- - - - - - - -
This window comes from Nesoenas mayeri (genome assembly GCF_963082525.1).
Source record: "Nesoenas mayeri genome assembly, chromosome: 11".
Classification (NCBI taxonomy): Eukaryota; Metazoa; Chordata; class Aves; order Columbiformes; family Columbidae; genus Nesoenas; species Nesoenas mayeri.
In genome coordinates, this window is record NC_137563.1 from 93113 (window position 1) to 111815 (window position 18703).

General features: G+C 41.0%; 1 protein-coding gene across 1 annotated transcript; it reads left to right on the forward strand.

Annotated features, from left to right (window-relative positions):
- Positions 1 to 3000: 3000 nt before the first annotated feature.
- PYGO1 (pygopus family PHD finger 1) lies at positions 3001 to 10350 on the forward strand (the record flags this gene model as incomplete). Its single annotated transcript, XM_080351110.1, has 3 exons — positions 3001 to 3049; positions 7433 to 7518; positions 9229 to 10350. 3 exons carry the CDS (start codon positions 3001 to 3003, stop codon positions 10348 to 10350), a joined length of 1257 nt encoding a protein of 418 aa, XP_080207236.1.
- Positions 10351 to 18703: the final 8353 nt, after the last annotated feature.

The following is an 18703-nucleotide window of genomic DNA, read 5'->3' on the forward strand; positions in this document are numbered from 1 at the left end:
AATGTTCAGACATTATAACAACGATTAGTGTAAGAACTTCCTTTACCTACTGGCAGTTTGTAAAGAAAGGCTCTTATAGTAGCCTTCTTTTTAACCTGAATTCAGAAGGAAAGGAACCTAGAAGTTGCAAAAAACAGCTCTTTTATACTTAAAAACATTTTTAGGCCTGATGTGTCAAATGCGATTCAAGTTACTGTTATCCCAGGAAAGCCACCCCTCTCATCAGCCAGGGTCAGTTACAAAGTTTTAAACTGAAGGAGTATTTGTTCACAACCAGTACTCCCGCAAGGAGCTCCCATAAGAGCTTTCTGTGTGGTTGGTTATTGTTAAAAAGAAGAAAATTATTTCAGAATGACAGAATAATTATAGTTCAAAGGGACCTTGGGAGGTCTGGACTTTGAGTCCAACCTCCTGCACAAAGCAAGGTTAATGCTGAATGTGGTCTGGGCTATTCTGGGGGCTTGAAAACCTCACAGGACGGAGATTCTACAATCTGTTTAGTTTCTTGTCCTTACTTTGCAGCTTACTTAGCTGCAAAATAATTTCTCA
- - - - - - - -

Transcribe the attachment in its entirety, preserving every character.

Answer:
This window comes from Nesoenas mayeri (genome assembly GCF_963082525.1).
Source record: "Nesoenas mayeri genome assembly, chromosome: 11".
Classification (NCBI taxonomy): Eukaryota; Metazoa; Chordata; class Aves; order Columbiformes; family Columbidae; genus Nesoenas; species Nesoenas mayeri.
In genome coordinates, this window is record NC_137563.1 from 93113 (window position 1) to 111815 (window position 18703).

General features: G+C 41.0%; 1 protein-coding gene across 1 annotated transcript; it reads left to right on the forward strand.

Annotated features, from left to right (window-relative positions):
- Positions 1 to 3000: 3000 nt before the first annotated feature.
- PYGO1 (pygopus family PHD finger 1) lies at positions 3001 to 10350 on the forward strand (the record flags this gene model as incomplete). Its single annotated transcript, XM_080351110.1, has 3 exons — positions 3001 to 3049; positions 7433 to 7518; positions 9229 to 10350. 3 exons carry the CDS (start codon positions 3001 to 3003, stop codon positions 10348 to 10350), a joined length of 1257 nt encoding a protein of 418 aa, XP_080207236.1.
- Positions 10351 to 18703: the final 8353 nt, after the last annotated feature.

The following is an 18703-nucleotide window of genomic DNA, read 5'->3' on the forward strand; positions in this document are numbered from 1 at the left end:
AATGTTCAGACATTATAACAACGATTAGTGTAAGAACTTCCTTTACCTACTGGCAGTTTGTAAAGAAAGGCTCTTATAGTAGCCTTCTTTTTAACCTGAATTCAGAAGGAAAGGAACCTAGAAGTTGCAAAAAACAGCTCTTTTATACTTAAAAACATTTTTAGGCCTGATGTGTCAAATGCGATTCAAGTTACTGTTATCCCAGGAAAGCCACCCCTCTCATCAGCCAGGGTCAGTTACAAAGTTTTAAACTGAAGGAGTATTTGTTCACAACCAGTACTCCCGCAAGGAGCTCCCATAAGAGCTTTCTGTGTGGTTGGTTATTGTTAAAAAGAAGAAAATTATTTCAGAATGACAGAATAATTATAGTTCAAAGGGACCTTGGGAGGTCTGGACTTTGAGTCCAACCTCCTGCACAAAGCAAGGTTAATGCTGAATGTGGTCTGGGCTATTCTGGGGGCTTGAAAACCTCACAGGACGGAGATTCTACAATCTGTTTAGTTTCTTGTCCTTACTTTGCAGCTTACTTAGCTGCAAAATAATTTCTCA